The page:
Why is Yom Kippur the most significant day on the Jewish calendar? What explains its appeal even to people who define themselves as "secular"? IDI research fellow Yair Sheleg shares his thoughts on this matter.

IDI Vice President Prof. Mordechai Kremnitzer addresses the question of the appropriateness of the letter that Givati Brigade commander Col.Ofer Winter sent to his subordinate officers as Israel prepared for the ground incursion in Gaza in the summer of 2014.

IDI Vice President Prof. Yedidia Stern reflects on the privilege of sacrifice and the necessity to maintain a Jewish Israel in order to justify that sacrifice, in an article written for Remembrance Day for the Fallen of Israel's Wars and Victims of Terrorism.

Members of Knesset from across the political spectrum should come together to pass a Nation-State Law that ensures equality.

On the 19th anniversary of the assassination of Yitzhak Rabin, Prof. Yedidia Stern asserts that if the annual memorial day for the late prime minister were to be observed as Israeli Democracy Day, Rabin's legacy for the future would be even greater.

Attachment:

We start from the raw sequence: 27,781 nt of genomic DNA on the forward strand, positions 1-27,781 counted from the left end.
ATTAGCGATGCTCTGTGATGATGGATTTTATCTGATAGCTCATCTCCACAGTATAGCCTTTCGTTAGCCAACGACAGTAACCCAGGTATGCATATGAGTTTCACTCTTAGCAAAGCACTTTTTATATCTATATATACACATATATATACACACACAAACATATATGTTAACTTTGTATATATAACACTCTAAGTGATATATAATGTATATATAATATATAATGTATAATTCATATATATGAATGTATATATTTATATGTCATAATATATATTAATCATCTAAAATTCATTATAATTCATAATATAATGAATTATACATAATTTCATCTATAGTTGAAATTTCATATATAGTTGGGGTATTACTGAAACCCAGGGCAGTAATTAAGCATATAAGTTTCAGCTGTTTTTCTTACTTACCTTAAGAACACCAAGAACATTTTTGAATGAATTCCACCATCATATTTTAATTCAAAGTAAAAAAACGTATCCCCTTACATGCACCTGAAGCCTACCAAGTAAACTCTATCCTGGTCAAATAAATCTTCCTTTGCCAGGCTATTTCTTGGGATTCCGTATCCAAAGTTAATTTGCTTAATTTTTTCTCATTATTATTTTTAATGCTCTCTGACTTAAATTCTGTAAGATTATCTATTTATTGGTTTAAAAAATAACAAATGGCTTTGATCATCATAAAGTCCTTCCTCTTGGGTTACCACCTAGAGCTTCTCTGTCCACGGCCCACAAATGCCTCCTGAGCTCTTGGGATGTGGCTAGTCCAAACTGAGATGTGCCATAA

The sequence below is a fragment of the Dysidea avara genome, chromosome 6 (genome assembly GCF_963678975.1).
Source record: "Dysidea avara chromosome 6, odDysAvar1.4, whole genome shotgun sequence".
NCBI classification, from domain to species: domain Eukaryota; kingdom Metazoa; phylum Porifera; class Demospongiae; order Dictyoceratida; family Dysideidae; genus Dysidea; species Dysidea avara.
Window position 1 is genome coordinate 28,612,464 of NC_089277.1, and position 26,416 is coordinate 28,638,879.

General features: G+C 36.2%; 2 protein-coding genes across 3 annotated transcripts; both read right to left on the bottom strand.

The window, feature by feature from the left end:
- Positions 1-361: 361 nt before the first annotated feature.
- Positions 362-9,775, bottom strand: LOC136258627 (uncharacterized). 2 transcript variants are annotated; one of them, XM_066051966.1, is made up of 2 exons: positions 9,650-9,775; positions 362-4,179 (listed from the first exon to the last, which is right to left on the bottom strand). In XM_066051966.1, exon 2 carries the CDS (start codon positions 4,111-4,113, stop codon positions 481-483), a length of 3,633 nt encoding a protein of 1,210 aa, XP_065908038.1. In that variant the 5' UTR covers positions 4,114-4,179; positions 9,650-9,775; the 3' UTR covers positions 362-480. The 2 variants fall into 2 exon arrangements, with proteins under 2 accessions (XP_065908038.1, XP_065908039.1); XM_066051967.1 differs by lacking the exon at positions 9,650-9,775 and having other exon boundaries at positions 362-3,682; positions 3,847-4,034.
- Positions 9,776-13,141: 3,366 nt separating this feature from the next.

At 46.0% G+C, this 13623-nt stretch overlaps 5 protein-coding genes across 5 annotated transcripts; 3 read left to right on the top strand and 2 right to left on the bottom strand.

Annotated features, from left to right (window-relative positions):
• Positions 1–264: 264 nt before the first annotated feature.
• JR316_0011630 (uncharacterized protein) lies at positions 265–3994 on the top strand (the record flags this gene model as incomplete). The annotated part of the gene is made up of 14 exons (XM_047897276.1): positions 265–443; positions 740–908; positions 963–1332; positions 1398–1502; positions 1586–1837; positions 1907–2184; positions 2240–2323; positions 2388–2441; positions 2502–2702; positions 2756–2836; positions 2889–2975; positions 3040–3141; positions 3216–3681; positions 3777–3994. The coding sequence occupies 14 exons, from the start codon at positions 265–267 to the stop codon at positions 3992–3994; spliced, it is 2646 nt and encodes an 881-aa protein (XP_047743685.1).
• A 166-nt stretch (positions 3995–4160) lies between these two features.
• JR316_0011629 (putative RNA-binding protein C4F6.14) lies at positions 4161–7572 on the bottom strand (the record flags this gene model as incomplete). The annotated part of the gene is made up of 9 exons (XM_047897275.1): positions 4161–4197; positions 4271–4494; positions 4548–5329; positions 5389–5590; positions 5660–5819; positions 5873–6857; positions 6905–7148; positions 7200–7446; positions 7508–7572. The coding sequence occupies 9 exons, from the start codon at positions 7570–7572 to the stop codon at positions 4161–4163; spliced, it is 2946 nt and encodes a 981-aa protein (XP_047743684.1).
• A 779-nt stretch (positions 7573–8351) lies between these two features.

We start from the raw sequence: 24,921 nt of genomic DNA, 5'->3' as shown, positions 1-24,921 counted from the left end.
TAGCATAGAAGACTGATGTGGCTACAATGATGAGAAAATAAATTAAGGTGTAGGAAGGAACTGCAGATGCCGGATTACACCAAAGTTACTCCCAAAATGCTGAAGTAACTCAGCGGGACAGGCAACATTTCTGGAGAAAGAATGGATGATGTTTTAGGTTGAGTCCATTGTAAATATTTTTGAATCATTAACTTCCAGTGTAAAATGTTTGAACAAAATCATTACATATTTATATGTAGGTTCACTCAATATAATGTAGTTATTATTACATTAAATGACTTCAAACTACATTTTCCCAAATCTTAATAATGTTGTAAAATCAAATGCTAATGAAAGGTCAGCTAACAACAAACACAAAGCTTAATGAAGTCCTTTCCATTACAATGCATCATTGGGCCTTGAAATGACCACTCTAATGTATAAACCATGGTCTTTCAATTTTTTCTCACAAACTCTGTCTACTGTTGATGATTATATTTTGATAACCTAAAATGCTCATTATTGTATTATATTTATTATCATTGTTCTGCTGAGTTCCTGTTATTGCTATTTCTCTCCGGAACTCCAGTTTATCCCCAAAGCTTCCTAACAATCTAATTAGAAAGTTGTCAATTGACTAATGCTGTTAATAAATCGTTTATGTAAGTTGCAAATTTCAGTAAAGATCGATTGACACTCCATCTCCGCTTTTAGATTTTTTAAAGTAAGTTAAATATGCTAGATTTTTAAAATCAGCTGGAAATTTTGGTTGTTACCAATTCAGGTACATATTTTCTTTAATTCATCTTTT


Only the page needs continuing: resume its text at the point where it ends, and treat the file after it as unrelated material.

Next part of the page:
IDI President Yohanan Plesner stresses the need to ensure that the Israel Defense Forces remains at the heart of the Zionist consensus so as to enable it to continue to be the army of all citizens of Israel.

In an op-ed in <em>Yedioth Ahronoth</em>, Prof. Yedidia Stern warns that the Iron Dome could not protect Israel from hatred between Jewish and Arab citizens, and stresses the need for both sides to use imaginative empathy to mend the fabric of Israel's shared society.?